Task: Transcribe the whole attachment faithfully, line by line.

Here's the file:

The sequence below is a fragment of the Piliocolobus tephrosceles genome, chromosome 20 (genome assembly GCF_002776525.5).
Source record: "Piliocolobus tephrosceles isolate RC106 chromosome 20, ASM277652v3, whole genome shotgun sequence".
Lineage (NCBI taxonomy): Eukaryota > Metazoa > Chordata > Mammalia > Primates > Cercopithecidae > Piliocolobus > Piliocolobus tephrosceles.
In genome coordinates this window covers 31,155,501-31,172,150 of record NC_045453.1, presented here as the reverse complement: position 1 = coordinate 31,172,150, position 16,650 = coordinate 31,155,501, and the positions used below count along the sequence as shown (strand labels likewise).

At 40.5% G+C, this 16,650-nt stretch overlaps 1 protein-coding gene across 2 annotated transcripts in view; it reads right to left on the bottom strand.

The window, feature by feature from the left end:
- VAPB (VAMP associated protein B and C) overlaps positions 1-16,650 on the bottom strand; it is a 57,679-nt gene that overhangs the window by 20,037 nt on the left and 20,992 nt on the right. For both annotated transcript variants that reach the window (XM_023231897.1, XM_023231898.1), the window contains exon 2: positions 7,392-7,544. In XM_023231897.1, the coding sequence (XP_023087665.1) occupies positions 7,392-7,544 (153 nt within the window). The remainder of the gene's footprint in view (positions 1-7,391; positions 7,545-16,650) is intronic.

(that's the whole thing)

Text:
The sequence below is a fragment of the Piliocolobus tephrosceles genome, chromosome 20 (genome assembly GCF_002776525.5).
Source record: "Piliocolobus tephrosceles isolate RC106 chromosome 20, ASM277652v3, whole genome shotgun sequence".
Lineage (NCBI taxonomy): Eukaryota > Metazoa > Chordata > Mammalia > Primates > Cercopithecidae > Piliocolobus > Piliocolobus tephrosceles.
In genome coordinates this window covers 31,155,501-31,172,150 of record NC_045453.1, presented here as the reverse complement: position 1 = coordinate 31,172,150, position 16,650 = coordinate 31,155,501, and the positions used below count along the sequence as shown (strand labels likewise).

At 40.5% G+C, this 16,650-nt stretch overlaps 1 protein-coding gene across 2 annotated transcripts in view; it reads right to left on the bottom strand.

The window, feature by feature from the left end:
- VAPB (VAMP associated protein B and C) overlaps positions 1-16,650 on the bottom strand; it is a 57,679-nt gene that overhangs the window by 20,037 nt on the left and 20,992 nt on the right. For both annotated transcript variants that reach the window (XM_023231897.1, XM_023231898.1), the window contains exon 2: positions 7,392-7,544. In XM_023231897.1, the coding sequence (XP_023087665.1) occupies positions 7,392-7,544 (153 nt within the window). The remainder of the gene's footprint in view (positions 1-7,391; positions 7,545-16,650) is intronic.